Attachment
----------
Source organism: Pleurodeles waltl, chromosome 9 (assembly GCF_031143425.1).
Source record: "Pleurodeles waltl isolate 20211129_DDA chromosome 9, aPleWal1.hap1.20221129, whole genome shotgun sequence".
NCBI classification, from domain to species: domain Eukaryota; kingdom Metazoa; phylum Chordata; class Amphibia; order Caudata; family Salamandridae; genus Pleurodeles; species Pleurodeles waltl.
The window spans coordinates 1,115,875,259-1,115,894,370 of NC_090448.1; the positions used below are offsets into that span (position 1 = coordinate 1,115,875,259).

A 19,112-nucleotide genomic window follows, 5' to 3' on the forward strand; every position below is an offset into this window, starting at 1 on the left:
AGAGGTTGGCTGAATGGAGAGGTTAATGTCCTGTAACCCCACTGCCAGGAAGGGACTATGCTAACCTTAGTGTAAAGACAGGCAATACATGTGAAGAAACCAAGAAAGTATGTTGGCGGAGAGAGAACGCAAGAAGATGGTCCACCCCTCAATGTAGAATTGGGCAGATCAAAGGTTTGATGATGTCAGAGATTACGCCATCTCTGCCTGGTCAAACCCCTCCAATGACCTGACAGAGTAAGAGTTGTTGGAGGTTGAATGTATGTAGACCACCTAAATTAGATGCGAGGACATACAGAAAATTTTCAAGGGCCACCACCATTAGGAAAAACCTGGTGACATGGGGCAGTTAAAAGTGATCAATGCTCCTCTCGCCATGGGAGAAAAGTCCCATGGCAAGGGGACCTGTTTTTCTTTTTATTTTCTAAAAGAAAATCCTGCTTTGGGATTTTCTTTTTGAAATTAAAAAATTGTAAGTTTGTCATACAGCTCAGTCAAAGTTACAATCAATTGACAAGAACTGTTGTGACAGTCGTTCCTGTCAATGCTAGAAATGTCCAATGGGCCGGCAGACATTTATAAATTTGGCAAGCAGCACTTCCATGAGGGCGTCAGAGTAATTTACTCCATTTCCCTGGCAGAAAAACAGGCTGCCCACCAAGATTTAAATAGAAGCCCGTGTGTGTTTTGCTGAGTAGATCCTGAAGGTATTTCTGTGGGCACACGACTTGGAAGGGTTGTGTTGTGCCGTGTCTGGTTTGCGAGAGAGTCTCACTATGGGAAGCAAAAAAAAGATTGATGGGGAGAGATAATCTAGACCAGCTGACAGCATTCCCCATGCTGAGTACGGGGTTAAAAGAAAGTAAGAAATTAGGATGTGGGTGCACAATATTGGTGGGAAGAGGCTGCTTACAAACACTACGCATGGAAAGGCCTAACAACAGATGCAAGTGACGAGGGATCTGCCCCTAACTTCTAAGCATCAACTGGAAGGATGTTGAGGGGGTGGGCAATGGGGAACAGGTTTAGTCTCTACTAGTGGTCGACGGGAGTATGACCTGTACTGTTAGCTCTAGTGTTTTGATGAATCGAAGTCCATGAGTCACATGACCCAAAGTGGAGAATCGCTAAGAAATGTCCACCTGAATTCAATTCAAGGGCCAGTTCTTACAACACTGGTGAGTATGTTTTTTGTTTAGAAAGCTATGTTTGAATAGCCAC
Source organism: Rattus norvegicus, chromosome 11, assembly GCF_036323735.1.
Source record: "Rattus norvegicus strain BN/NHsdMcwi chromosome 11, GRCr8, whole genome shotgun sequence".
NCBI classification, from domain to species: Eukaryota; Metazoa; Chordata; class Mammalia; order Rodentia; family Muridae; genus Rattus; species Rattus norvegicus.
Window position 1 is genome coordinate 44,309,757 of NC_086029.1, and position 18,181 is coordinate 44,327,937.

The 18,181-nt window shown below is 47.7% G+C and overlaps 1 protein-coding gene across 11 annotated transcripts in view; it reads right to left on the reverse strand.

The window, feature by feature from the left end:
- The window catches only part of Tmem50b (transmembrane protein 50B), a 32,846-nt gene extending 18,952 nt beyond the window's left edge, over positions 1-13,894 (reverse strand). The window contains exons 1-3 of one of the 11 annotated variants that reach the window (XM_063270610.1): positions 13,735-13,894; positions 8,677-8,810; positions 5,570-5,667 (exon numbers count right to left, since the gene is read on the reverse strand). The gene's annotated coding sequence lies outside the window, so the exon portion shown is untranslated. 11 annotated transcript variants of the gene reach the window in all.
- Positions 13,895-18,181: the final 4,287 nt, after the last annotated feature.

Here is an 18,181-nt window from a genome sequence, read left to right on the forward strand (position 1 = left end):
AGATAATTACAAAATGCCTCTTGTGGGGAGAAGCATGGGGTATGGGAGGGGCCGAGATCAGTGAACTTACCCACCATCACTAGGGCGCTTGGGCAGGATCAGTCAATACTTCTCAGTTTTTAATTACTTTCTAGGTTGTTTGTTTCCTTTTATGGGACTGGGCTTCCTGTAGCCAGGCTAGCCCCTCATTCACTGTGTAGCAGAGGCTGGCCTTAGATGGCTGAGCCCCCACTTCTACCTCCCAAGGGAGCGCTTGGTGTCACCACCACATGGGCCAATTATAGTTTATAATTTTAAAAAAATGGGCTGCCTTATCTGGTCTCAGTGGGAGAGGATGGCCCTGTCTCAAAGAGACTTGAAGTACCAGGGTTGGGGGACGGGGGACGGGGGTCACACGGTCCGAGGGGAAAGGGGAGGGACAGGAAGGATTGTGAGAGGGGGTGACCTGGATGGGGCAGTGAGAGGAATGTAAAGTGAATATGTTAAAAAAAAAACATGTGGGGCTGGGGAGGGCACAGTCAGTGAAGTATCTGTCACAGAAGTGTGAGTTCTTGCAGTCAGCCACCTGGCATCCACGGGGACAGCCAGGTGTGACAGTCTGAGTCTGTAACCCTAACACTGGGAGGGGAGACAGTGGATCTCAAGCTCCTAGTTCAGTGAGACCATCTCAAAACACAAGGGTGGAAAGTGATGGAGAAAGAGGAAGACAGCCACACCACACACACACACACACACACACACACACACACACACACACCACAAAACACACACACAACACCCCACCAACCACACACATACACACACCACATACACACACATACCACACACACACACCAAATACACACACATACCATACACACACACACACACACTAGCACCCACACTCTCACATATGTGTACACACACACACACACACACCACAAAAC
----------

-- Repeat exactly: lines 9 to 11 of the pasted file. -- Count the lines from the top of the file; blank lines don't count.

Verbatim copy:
NCBI classification, from domain to species: Eukaryota; Metazoa; Chordata; class Mammalia; order Rodentia; family Muridae; genus Rattus; species Rattus norvegicus.
Window position 1 is genome coordinate 44,309,757 of NC_086029.1, and position 18,181 is coordinate 44,327,937.

The 18,181-nt window shown below is 47.7% G+C and overlaps 1 protein-coding gene across 11 annotated transcripts in view; it reads right to left on the reverse strand.